Indeed, both Cosmo and Dr Martel, English wanderers who know their way around, have a talent for avoiding restraint, a savoir faire which allows them to extricate themselves from threats not only to their lives, but to their freedom or honour;5 and a talent for acquiring local knowledge without actually integrating. Cosmo has, we are told, 'an inborn faculty of orientation in strange surroundings' (Sus 17); Martel describes himself as 'an old Italian myself. Not that I love them, but I have acquired many of their tastes' (Sus 63).
However, these freewheeling capacities also seem to depend on a secure and solid background, on a sense of fixedness, whether it be Martel's faith in his medical skill and excellent constitution – he glories that he survived poisoning by a sausage which would certainly have finished off Napoleon! (Sus 179) – or Cosmo's position as an heir of the landed gentry. The Countess de Montevesso says to Cosmo: 'You were a young Latham, as rooted in your native soil as the old trees in your park' (Sus 130).
On the other hand, to be French is to stand on slippery ground, like that on the cliffs of Escampobar (Rov 67); it is to be the hapless victim of contingency. Sir Charles says of Adèle's marriage: 'Austerlitz has done it'.6 As he makes this observation, which is cryptic to his own children, he is reflecting that
This was the disadvantage of having been born French or indeed belonging to any other nation of the continent. There were forces there that pushed people to rash or unseemly actions; actions that seemed dictated by despair and therefore wore an immoral aspect. (Sus 36)
This is also true of the 'revolutionary' characters in The Rover, Scevola and Arlette. They differ not only from the English, but from the Russian revolutionaries and counter-revolutionaries of Under Western Eyes, in having much less conscious control over their actions. It seems to me that Conrad's Russian characters have blood on their hands in the style of Shakespearean tragedy. Whether they resemble Brutus, Macbeth or Iago, that is, idealist, tortured victim of ambition or gleefully self-conscious villain (I am thinking of Haldin, Razumov, and Nikita respectively), their crimes are the results of considered decisions, however base some of the impulses these rationalise.
The French characters, however, have blood on their feet, they have slipped into violence. Arlette's 'little feet had run ankle-deep through the terrors of death' (Rov 260) and she has, in Catherine's words, 'death in the folds of her skirts and blood about her feet' (Rov 225). Guilty in an unspecified fashion, victim of contingency and of maenad frenzy, she is as if stained by a menstrual accident rather than a planned and executed crime. Scevola, though an ideologue and more deliberately guilty than Arlette, is so obviously controlled by his personal lusts and irrational resentments that his political life is no more than the analogue of his blundering around and slipping over with the pitchfork under the 'motive force of a fixed idea' (Rov 193). Slipping over, literally and metaphorically, is something the French do: even the stately Catherine ruined her life because, in Peyrol's words, she let herself be 'struck all of a heap' and was too hard on herself afterwards (Rov 236).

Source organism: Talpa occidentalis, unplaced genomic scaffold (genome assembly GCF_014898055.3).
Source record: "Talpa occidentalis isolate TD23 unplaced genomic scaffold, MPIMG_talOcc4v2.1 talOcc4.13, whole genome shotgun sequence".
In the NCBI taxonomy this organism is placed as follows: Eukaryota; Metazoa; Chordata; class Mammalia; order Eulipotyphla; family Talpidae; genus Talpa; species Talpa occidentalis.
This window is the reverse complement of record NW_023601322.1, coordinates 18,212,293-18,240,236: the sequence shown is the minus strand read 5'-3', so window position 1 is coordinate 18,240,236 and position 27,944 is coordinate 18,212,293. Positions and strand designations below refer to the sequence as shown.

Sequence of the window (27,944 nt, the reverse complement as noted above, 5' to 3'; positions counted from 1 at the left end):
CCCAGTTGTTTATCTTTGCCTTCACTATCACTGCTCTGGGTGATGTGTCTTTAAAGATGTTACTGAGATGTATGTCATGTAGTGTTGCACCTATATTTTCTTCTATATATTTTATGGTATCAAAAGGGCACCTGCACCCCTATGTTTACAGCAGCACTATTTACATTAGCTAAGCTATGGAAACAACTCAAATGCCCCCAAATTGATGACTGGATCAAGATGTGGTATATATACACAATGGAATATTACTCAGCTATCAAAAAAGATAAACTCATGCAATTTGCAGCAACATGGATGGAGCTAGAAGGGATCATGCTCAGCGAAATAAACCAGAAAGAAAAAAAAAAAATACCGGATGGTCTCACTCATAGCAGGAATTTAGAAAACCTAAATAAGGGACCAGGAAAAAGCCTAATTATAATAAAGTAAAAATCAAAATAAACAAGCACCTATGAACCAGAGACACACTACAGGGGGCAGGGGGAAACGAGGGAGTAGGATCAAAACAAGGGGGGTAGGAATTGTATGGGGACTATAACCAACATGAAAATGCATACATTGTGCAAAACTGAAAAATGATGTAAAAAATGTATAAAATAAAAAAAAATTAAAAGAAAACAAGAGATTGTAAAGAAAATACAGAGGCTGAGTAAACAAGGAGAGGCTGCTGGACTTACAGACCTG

The French are also slippery in the sense of being slippery customers, and this manifests itself through the carefully executed deceptions of Peyrol and the low cunning of Scevola. Even as Lord Nelson concedes the existence of French courage and resolve, he confesses that what he fears most is the possibility of 'that Toulon fleet' giving him 'the slip' (Rov 275). However, slipperiness and steadiness are not simply opposites in the novels; they are always about to pass into each other, and the necessity of keeping steady arises out of the need to resist slippery conditions. One naturalistic detail which can be given symbolic significance is that Scevola, despite his abject cowardice on the tartane's final voyage, reveals himself to have 'good sea-legs' (Rov 253). Perhaps he acquired this steadiness from running through the slipperiness of blood.
In the same way, the opposition of French slipperiness and English steadiness is disturbed by characters being shown to have some qualities contrary to national stereotype. For example, there is a very real sense in which the supposedly rooted Cosmo is not only a wanderer, but a drifter. We are told: 'He had never made any real friends, he had nothing to do; and he did not seem to know what to think of anything in the world' (Sus 175-6). This lack of relations is something he shares with Lieutenant Réal (Rov 209), someone who had seemed 'a slippery customer' to Peyrol, but who 'on the contrary, ... looked rather immovably established' when Peyrol wishes to get rid of him (104). The world of The Rover is one where what seemed steady turns out to be slippery, and what seemed slippery may be steady after all. Peyrol says of the English:
Don't you know what an Englishman is? One day easy and casual, the next day ready to pounce on you like a tiger. Hard in the morning, careless in the afternoon, and only reliable in a fight, whether with or against you, but for the rest perfectly fantastic. You might think a little touched in the head, and there again it would not do to trust to that notion either. (110)